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Quarantining with my Holocaust survivor grandmother

21 0 6
23.10.2020

A woman I quarantined with inadvertently shamed me on a regular basis. As strange March rolled into tragic April which rolled into tragic and strange May, she found ways of keeping herself occupied that were both maddeningly self-enriching and deeply sophisticated.

Though we are related, our approach to quarantine was different. As she watched the French film “Portrait of a Lady on Fire” and the French series “The Bureau,” both sans subtitles, there was no limit to how depraved a show on Bravo might be — it didn’t matter, I’d gleefully watch it. She played bridge on her iPad each afternoon — lessons and tournaments in which she competed for cash; I debased my education by learning about the ins and outs of the TikTok “Hype House.”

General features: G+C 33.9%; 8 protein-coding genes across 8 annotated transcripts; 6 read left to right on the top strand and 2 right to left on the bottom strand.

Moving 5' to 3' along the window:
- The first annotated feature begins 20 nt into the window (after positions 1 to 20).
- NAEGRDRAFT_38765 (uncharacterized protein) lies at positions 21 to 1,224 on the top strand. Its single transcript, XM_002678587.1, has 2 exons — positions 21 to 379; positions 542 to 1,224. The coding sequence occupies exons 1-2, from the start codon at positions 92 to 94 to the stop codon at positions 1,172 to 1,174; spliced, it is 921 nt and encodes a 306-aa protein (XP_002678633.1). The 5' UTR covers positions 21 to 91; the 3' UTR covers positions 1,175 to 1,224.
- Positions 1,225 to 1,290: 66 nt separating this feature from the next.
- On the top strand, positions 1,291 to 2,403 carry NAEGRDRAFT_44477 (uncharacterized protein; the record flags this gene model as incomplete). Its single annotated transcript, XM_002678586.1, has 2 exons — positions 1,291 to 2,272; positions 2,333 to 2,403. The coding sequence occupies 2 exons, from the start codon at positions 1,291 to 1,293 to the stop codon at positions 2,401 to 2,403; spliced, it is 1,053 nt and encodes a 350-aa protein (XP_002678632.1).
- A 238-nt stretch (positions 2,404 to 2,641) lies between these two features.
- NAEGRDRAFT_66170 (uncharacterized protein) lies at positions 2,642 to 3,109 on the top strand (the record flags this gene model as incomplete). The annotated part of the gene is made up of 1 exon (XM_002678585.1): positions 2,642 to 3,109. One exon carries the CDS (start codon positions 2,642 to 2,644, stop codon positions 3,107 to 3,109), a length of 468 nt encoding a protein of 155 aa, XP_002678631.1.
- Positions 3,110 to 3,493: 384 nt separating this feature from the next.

Where my social Zooms petered out as the spring festered, she remained invited everywhere: into people’s living rooms for birthdays, bat mitzvahs, even the occasional bris. As ambulances ravaged our home city, New York, and death tolls mounted, we both turned to food. I’d botch Alison Roman recipes by day and by night, smother cream cheese frosting onto cinnamon buns and then lick it off the spoon. She’d slow cook ratatouille and regularly remind me that she drinks at least nine glasses of water by 6 p.m. Infuriatingly, she did online yoga, kept up her skincare routine, and wore swaths of flattering lipstick.

Even seeing no one, her style could be described as uptown-doyenne-takes-a-day-trip-to-Brooklyn-galleries. She wore sweatpants, yes, but they were somehow chic paired with sumptuous cream cashmeres, well-ironed........

© The Times of Israel (Blogs)


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